Ketamine, more than other sedatives, was exceedingly more effective in calming and lessening suicidal thoughts in depressed people, a new study found.
The drug’s effects were felt more rapidly, too, just hours after being administered.
“There is a critical window in which depressed patients who are suicidal need rapid relief to prevent self-harm,” lead author Michael Grunebaum told Science Daily. “Currently available antidepressants can be effective in reducing suicidal thoughts in patients with depression, but they can take weeks to have an effect. Suicidal, depressed patients need treatments that are rapidly effective in reducing suicidal thoughts when they are at highest risk. Currently, there is no such treatment for rapid relief of suicidal thoughts in depressed patients.”
The study said that most medical trials for antidepressants exclude people with suicidal thoughts and actions, making it difficult to assess the drugs’ success with them. But even low doses of ketamine, a powerful sedative typically used in combination with anesthesia, had fast-acting effects for them, including reduced depression and a decrease in suicidal thoughts.
For the research, 80 clinically depressed adults were randomly placed into two groups, one that received the drug and another that took midazolam, a sedative. In only 24 hours the group that took a low dose of ketamine felt a significantly greater reduction of their thoughts of suicide than the others that lasted for up to six weeks.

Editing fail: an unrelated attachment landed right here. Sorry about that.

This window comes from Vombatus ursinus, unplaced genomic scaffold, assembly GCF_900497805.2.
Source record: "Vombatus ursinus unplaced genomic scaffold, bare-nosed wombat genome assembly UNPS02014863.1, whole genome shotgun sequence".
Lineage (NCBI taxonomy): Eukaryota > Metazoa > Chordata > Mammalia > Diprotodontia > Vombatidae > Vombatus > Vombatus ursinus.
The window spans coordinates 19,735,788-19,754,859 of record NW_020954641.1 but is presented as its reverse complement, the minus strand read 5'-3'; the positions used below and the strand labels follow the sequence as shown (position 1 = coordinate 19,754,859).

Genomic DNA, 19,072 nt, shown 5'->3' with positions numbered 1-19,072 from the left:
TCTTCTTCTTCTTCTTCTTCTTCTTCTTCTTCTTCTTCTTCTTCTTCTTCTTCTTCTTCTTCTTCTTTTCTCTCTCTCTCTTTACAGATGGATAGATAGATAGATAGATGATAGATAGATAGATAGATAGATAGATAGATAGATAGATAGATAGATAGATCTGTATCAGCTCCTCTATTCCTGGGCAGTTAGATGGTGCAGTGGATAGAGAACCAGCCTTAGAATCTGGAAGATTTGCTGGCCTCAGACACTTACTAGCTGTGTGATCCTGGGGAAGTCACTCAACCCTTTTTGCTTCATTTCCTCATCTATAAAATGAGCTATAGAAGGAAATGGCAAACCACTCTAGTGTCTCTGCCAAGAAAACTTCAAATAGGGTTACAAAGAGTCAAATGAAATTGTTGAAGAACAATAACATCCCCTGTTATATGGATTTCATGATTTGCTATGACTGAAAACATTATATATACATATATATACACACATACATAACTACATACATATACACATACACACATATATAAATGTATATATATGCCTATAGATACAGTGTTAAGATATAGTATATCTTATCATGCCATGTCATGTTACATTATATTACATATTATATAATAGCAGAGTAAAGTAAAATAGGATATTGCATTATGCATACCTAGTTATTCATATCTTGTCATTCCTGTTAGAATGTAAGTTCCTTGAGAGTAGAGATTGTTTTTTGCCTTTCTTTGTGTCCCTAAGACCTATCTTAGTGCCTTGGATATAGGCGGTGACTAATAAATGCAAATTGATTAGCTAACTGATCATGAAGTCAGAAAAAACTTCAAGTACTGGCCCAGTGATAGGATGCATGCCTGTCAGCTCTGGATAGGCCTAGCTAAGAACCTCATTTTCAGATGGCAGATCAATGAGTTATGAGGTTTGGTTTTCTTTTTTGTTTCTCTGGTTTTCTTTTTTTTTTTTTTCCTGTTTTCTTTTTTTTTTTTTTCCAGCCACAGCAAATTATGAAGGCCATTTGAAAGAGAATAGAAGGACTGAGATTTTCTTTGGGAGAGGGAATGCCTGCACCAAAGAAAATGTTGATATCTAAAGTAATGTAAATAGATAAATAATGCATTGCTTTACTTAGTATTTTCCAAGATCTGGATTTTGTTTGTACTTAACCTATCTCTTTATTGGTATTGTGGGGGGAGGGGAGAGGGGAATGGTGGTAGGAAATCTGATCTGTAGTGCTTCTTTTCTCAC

People who were administered ketamine also had better moods overall, felt less depressed and more awake than the midazolam takers. Side effects of the drug included mild dissociation (“feeling spacey”) and increased blood pressure that resolved itself within a few hours if not minutes.
“This study shows that ketamine offers promise as a rapidly acting treatment for reducing suicidal thoughts in patients with depression,” Grunebaum said. “Additional research to evaluate ketamine’s antidepressant and anti-suicidal effects may pave the way for the development of new antidepressant medications that are faster acting and have the potential to help individuals who do not respond to currently available treatments.”
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